Workforce planning for 2020 and beyond

Workforce planning is concerned with putting the right people in place at the right time, ultimately to equip organisations to meet their long-term goals.

But what happens when your plans for the future are overtaken by more immediate concerns? Contrary to what you might think, a sudden shock accompanied by uncertainty does not make workforce planning redundant. In fact, by allowing you to accurately assess the staffing implications of rapidly unfolding events, workforce planning actually becomes more valuable than ever.

Workforce planning and business resilience

Amid all the talk of “unprecedented times”, it’s easy to lose perspective. This isn’t the first time businesses have been hit by a crisis, or by the need to suddenly rethink their staffing strategies.

As reported by HBR, researchers studied 4,700 listed companies to see how they fared during the major recessions of 1980, 1990 and 2000. 17% of these went bankrupt, went private or were acquired. At the other end of the scale, 9% of companies flourished.

This wasn’t just luck. The companies that stagnated tended to be those that merely “switched to survival mode”, making deep cuts and reacting defensively. High performers, by contrast, tended to take a different approach. They had the ability to think through alternative scenarios and make contingency plans. Flexibility combined with a readiness to adjust tends to be key to survival.

Workforce planning forms a vital part of this approach. With it, you can actively re-evaluate your staffing structure in light of rapidly unfolding events. Not least, you can test the impact of proposed changes to your staffing model in terms of financial margins and productivity. All of this can help you make the right decisions on when, where - and how far to act.

Timely action vs knee-jerk reaction

When a crisis hits and retrenchment is called for, the workforce plan is often the first area under discussion.

It can be especially tempting to look for simple, across-the-board workforce changes: ones that can be quickly and easily implemented and that will boost cash flow in the short term. Examples include universal compensation caps or cuts in hours worked. Or it might involve a policy of x number of employee reductions across each department or pay scale.


But the danger here is that the proposed solution is divorced from organisational need. In which case, it could end up doing more damage than the actual problem.


Workforce planning allows you to take a much more nuanced approach. For instance, it may be that the impact of the crisis will vary across different areas of the business. Sales of certain product offerings may have fallen, while demand for others may be higher than ever. On-site consultations may be on-hold, while your call-centre employees are inundated by queries. Across-the-board changes to your workplace strategy are unlikely to be able to address these realities.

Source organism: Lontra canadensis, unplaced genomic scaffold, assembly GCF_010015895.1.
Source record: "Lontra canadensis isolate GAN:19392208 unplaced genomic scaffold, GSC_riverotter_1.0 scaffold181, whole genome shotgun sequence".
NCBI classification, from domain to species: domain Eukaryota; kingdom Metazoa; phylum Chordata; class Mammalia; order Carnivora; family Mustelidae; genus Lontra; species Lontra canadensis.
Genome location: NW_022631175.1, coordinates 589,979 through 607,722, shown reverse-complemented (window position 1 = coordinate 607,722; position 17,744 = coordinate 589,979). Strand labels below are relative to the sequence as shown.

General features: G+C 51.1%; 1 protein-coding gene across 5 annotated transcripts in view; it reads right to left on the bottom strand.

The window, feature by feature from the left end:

Workforce planning can present you with a much wider and more useful range of options to work with. You can model and remodel different structures and test their impact, not just on the balance sheet, but also on productivity. Team mergers, redeployments, possible reconfigurations of pay scales: you can explore all of these and get workable insights on their likely impact.

The end result should be adaptations that balance the need to ease cash flow, while preserving the organisation’s ability to meet its operational requirements. In other words, you can still make significant changes - but you are more likely to be making them in the right areas.

  • In anticipation of a rapid rebound in market demand, if we maintain the staffing budget at its current level, at what point will the impact on cash flow become critical?
  • We have recently received a large order for the provision of an essential service. How will various models for overtime/additional recruitment impact cash flow?

Workforce planning that actually works

What makes this crisis different to the ones that preceded it? Lots of things, obviously. But what we’re concerned with is the technology available to organisations.

Think back to the 2000 dot-com bubble and the businesses impacted by it. Back then, the ability to integrate data from across an entire organisation and to create workable workforce planning models was really only the preserve of a handful of enterprises.

Now fast forward to the 2008 downturn. By this time, the ability to model and analyse data using the likes of Excel had increased. Take up of dedicated planning software had also started to rise - but it was still a niche area.

Now think about the present. Armed with solutions such as IBM Planning Analytics, it has never been easier for organisations to access world-class workforce planning capabilities. This includes the ability to rapidly draw up models for temporary or permanent staffing restructuring, to test their likely impact and make changes in the right areas.

In short, the ability to respond to change has been democratised. The organisations that take advantage of this and adopt the right technologies will be better placed to weather the storms ahead.

Ready to update your organisation’s workforce planning capabilities? Speak to MHR Analytics today.

0115 945 6000